Three different irrigation treatments, defined as low, mid and high, were developed based on the relative amounts of irrigation water applied to the test plots. Each plot consisted of 10 trees in a central row, bordered by ten similarly irrigated trees in the two adjacent rows. Each treatment was replicated five times. The same irrigation treatment was applied to the same plots for the first two years, while in the third year the low treatment was changed to the high treatment to provide information on how rapidly the trees would recover from stress. The different irrigation treatments were administered by using irrigation emitters with different flow rates and by differentially shutting off water to some treatments as needed to achieve desired stress levels. Between growing seasons, the top three feet of soil profile was refilled with water during the winter and differential irrigation began in early August. Measurable differences in tree shaded stem water potential among treatment usually were noted by early September. In the second year of the experiment (2007), the low and mid-irrigation treatments applied approximately 38 and 71 percent, respectively on average, of the water of the high treatment. Water potential measurements made mid-day on shaded, interior leaves demonstrated that good separation was achieved among the three differential treatments. In 2007, for example, shaded stem water potential measurement in early September were about -9, -12, and -18 bars for the high, mid and low irrigation treatments, respectively and at harvest in mid-October were -12, -18, -24, respectively. Neutron probe measurements also demonstrated that trees differentially depleted available water stored in the soil as the season progressed (data not shown). In 2007, differences in applied water among the treatments were large. Including the increased quantity of water applied to refill the soil profile in the winter, 3.55, 2.58 and 2.11 acre feet of water on a per acre basis, were applied to the high, mid and low irrigation treatments respectively, from October 30, 2006, to harvest, October 15, 2007. Rainfall was minimal.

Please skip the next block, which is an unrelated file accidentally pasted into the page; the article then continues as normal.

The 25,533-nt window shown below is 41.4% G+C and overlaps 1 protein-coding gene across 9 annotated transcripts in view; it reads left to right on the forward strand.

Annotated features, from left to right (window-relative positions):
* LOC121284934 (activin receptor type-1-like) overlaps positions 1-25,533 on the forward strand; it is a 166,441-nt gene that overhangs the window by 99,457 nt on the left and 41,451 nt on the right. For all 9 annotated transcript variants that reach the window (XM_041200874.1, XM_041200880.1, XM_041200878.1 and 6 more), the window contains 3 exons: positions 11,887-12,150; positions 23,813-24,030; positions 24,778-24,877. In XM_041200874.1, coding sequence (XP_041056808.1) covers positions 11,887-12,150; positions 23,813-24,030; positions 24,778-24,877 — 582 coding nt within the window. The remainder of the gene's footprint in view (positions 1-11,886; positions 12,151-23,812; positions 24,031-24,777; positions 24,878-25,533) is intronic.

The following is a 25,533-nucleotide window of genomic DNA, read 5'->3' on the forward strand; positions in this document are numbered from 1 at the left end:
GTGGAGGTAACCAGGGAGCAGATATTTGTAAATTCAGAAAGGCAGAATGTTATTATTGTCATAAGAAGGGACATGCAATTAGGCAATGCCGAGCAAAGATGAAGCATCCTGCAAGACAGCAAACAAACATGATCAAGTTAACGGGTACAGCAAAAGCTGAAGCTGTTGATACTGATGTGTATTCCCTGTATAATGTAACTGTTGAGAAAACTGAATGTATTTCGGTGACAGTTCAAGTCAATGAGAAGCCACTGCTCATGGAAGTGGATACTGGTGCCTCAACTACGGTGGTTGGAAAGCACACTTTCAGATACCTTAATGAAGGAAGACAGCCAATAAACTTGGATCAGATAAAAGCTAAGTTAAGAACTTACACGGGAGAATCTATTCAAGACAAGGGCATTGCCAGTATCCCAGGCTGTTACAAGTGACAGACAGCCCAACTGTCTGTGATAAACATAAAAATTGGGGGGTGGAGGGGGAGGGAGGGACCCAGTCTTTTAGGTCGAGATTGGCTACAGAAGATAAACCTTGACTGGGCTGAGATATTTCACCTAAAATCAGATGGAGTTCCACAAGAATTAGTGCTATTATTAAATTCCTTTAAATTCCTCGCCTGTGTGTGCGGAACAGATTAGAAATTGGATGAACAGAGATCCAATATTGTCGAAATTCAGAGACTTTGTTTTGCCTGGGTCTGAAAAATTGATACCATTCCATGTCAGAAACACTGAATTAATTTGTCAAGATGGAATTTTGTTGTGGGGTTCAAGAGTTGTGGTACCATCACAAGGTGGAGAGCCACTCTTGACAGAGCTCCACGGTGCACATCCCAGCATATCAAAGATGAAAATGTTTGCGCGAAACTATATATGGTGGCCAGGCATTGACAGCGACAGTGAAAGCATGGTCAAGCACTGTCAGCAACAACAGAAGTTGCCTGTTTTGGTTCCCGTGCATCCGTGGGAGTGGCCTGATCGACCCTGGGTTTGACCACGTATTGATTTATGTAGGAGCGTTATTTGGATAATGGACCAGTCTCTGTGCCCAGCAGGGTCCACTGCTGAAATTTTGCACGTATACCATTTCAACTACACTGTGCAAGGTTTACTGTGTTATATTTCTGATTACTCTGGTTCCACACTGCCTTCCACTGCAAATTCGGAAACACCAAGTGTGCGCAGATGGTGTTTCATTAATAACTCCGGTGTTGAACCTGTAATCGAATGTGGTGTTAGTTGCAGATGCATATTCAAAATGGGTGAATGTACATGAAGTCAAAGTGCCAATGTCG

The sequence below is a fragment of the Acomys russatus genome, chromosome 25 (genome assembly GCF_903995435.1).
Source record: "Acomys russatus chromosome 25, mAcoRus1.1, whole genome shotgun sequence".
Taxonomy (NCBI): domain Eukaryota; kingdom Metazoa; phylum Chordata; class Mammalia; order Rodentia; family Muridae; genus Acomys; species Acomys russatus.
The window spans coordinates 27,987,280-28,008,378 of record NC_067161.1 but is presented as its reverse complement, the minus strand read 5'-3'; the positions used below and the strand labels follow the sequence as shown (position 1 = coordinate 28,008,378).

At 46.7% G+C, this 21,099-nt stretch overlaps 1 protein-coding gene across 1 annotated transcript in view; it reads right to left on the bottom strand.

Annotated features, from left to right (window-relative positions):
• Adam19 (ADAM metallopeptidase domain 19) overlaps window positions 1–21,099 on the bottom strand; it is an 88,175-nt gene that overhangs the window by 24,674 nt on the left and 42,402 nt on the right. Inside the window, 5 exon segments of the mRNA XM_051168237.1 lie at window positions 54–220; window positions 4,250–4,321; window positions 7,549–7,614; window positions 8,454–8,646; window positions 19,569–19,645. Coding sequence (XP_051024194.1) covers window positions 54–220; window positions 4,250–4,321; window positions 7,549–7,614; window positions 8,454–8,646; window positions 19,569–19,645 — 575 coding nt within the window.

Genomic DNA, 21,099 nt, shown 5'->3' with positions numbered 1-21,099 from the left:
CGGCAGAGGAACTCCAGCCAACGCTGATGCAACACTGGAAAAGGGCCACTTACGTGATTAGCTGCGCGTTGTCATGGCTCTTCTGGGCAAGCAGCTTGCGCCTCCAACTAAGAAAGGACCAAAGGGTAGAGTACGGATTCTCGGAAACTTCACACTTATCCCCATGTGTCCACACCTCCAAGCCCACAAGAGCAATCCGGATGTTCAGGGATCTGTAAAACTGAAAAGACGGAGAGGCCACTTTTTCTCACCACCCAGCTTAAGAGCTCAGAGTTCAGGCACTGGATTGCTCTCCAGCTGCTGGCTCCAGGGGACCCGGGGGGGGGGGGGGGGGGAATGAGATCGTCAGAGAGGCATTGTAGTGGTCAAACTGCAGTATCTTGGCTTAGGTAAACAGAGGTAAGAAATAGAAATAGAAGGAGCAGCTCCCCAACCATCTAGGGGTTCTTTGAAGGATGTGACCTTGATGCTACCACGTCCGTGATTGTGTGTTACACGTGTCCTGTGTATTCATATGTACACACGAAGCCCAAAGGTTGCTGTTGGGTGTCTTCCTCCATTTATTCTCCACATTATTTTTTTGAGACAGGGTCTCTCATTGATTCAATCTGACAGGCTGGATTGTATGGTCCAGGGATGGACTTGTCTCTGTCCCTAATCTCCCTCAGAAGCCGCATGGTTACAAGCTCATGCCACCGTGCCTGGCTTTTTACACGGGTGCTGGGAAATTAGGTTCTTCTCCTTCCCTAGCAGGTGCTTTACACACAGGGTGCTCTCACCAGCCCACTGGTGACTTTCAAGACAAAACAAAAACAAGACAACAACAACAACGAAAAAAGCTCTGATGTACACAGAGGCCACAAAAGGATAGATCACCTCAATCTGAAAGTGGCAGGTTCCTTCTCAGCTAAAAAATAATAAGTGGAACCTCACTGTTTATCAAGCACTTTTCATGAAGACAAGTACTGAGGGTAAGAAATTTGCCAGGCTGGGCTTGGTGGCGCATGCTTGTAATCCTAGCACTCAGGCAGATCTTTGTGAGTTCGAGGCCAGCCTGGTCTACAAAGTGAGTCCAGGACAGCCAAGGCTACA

Again, using 2007 as an example, as the level of applied water decreased, soluble solids (i.e. sugars) and titratable acid, were greater at harvest, although the sugar acid ratio was not different (see Table 1).
Rows in the experimental orchard were oriented east and west. Fruit on the south side of the tree had higher soluble solids concentration and sugar/acid ratio than fruit on the north side of the tree, regardless of irrigation treatment. Fruit juiciness, either measured as weight of juice to weight of fruit (see Table 1) or volume of juice per weight of fruit (results not shown) were not different among irrigation treatments, suggesting the increase in sugars and acid was the result of osmotic adjustment and not fruit dehydration. We were also interested in seeing if the differential irrigation treatments influenced eating quality of the fruit. To test this idea, we provided fruit from the highest and lowest irrigation treatments of 2007 and 2008 to volunteer panelists at the UC Kearney Ag Center and asked if they could detect any differences between the fruit. Results from both years showed that the panelists could not detect differences between the two irrigation treatments. This suggests that the increase in soluble solids in the low irrigation treatment was not sufficient to influence eating quality.
In 2007, yield and grade decreased as the amount of applied water decreased (see Table 2).
Fruit in the high and mid irrigation treatments peaked on size 56 per carton and on size 72 per carton in low treatment (data not shown). The decrease in fruit grade at pack-out appeared to be largely due to a more oblong shape. The negative yield, fruit size and grade effects measured in the low and mid treatments in 2007 were probably the cumulative result of deficit irrigation in Years 1 and 2 and not just Year 2 alone. Reduced rates of irrigation hastened development of fruit color compared to the high irrigation treatment (see Table 3) and this occurred every year.
The deleterious effects on yield, and grade on the trees in the low-irrigation treatments suggested that not much would be gained by continuing this level of stress for a third season in the same plots. In 2008, the low irrigation treatment was replaced by a high irrigation treatment and, at harvest, yield by weight and fruit numbers were not different from the control high-irrigation treatment. This observation demonstrated that the Beck navels rebounded quickly from the low irrigation stress of 2006 and 2007. The mid-level irrigation stress of 2006 and 2008 was less severe than that of 2007, and yield and fruit quality was not as adversely affected as in 2007.